Published on Wednesday, 30 November -0001 00:00
Okay, a little background first. A client had rescued some infant raccoons from their farm after their mother was apparently too delicious for a coyote to resist, and these little bottle-fed orphans had become quite tame toward their adopting parents. Neutering, the owner reasoned, would give the male a higher likelihood of staying home and being a nicer pet once he was mature, which I believe would be true. Admittedly not-so-up on the anatomy of raccoon genitalia, the owner assured me that the critters little boy parts were right there in plain sight, ready to be taken off. Still, the thought of some wild-eyed creature launching itself out of a cage, teeth and claws first toward my face when I tried to catch it, was enough to make my initial response to the neuter inquiry: "Uhhh..." But after thinking about the fact that at the zoo we were able to safely anesthetize just about anything with nothing more than a box and some inhalant anesthetic, and since it was Saturday night and no one would be at the clinic to object, I figured this sounded too interesting to pass up and said: "Meet me at the clinic in one hour."
I wasn't sure what I would see coming through the door ... it could very well be one of those scenes where the owner is getting thrown around the waiting room trying to hold on to a pet carrier containing a thrashing, hissing, spitting fur ball of fury while insisting: "He's not like this at home, I swear!" Much to the contrary, a heartwarming picture of the human-animal bond presented itself in my office, with a cute fuzzy little critter about the size of a small cat calmly being held like a baby, with no need for a carrier, leash, or anything. This little raccoon was so tame and cute with its dark eyes and ringed tail, that it had all 12 months of any kitten calendar beat hands-down. I decided as a gesture of good faith to reach out and give the little bugger a pat on the head, only to be warned off with some sort of throaty hiss, letting me know that he wanted to keep this strictly a professional doctor-patient relationship ... he had his friends with him, and I was not in his circle of trust. This creature was as smart as he was cute.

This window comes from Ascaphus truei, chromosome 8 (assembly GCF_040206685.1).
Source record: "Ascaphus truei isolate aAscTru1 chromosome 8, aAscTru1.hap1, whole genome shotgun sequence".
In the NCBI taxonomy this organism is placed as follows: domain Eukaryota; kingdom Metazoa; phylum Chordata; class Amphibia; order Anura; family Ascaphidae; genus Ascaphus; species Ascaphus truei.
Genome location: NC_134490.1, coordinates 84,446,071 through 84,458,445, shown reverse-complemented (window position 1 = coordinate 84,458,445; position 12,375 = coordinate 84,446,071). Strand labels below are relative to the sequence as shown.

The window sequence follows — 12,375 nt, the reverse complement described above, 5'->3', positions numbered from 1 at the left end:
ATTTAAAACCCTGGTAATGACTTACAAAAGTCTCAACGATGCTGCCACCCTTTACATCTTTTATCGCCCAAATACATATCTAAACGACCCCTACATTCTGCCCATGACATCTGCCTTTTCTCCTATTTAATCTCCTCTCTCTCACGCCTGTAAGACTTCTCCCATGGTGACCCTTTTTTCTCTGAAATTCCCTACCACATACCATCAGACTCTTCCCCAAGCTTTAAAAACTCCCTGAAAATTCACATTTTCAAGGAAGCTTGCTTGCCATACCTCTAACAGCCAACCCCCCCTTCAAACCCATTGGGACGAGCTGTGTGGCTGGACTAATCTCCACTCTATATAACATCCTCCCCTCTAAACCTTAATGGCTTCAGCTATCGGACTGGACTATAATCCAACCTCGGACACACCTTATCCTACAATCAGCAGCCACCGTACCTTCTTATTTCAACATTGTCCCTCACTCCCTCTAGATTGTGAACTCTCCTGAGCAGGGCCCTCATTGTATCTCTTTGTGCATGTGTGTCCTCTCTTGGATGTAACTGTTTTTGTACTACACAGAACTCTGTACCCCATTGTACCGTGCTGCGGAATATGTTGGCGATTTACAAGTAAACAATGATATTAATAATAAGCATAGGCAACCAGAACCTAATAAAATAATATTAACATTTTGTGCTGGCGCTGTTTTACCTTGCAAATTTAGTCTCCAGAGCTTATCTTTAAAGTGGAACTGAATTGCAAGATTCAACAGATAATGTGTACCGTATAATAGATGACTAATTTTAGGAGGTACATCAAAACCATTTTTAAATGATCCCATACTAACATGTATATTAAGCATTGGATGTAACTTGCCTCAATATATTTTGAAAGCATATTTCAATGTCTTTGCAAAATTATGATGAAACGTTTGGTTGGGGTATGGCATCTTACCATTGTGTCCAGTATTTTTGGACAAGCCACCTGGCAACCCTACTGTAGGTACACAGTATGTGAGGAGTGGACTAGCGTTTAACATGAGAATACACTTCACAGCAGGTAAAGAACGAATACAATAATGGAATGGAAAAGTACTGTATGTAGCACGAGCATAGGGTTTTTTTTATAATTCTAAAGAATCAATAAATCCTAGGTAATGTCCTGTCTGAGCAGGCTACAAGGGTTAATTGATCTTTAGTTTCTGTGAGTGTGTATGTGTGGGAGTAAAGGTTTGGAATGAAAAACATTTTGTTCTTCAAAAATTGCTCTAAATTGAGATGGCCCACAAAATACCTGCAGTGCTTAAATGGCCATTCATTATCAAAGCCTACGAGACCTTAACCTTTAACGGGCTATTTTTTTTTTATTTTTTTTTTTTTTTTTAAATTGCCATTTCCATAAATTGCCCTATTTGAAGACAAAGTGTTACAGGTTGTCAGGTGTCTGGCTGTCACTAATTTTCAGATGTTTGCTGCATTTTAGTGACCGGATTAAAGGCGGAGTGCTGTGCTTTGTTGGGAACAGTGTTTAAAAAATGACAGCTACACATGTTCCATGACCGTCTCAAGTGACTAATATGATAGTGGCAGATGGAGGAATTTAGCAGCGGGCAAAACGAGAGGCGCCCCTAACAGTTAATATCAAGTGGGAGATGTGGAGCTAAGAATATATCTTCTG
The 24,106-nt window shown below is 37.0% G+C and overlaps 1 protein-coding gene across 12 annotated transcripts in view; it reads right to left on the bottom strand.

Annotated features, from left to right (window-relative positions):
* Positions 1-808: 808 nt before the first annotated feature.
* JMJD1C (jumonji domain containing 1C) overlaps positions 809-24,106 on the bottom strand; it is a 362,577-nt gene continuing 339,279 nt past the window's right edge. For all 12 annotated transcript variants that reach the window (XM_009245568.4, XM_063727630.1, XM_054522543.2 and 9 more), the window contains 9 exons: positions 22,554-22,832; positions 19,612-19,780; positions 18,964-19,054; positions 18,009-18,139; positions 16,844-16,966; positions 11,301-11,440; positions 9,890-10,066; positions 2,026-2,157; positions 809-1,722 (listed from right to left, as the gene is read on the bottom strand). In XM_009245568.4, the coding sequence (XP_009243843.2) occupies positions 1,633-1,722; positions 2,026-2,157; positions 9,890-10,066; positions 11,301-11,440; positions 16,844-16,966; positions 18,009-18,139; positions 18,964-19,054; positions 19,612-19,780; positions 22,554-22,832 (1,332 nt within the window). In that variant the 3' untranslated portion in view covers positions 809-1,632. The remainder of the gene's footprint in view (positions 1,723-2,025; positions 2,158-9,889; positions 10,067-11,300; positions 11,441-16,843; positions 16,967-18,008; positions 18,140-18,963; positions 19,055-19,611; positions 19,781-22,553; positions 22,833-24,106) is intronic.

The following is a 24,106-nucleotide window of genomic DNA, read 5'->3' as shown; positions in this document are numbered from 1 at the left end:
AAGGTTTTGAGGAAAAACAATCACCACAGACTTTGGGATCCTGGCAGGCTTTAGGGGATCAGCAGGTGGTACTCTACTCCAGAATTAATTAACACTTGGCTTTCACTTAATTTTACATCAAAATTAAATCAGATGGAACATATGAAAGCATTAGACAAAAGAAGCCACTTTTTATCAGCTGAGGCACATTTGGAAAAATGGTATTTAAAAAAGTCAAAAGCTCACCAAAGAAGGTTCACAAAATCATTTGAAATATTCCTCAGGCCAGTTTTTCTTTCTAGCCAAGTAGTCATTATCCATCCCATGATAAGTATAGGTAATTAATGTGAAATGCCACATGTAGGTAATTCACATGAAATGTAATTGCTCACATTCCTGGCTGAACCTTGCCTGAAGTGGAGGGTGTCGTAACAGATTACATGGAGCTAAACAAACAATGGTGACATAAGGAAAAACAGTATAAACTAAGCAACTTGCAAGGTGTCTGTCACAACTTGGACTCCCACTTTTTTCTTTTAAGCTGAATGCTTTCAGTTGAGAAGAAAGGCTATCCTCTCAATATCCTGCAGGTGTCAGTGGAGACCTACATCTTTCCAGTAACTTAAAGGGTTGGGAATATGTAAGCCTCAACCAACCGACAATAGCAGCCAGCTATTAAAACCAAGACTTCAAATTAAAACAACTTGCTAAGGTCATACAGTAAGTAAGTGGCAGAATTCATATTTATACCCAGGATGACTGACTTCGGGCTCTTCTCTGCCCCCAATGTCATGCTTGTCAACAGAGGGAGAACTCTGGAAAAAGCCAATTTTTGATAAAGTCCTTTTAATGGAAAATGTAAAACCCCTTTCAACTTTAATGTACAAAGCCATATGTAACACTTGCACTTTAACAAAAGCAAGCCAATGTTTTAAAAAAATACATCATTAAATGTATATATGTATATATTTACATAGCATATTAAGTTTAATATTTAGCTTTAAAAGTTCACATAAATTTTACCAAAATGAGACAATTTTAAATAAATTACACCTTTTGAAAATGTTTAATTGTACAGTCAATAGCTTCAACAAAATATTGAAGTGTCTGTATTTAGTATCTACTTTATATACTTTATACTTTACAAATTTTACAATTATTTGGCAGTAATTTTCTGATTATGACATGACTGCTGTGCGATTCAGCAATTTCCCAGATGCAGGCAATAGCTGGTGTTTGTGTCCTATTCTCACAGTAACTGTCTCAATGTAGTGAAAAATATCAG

Within minutes of breathing the gas anesthetic I drafted into the box we put him in, he was sound asleep, oblivious to the minor (albeit life-changing) procedure I carried out on his boy parts which, as it turned out, was nearly identical to neutering a cat. A very short time after he became the only neutered raccoon in the neighborhood, he was awake, and apparently never missed a beat. We even gave him a rabies vaccination for good measure. His owners assured me that he would be getting a treat for how well he did: "He really likes chocolate ... you should see how he practically does flips for it!"
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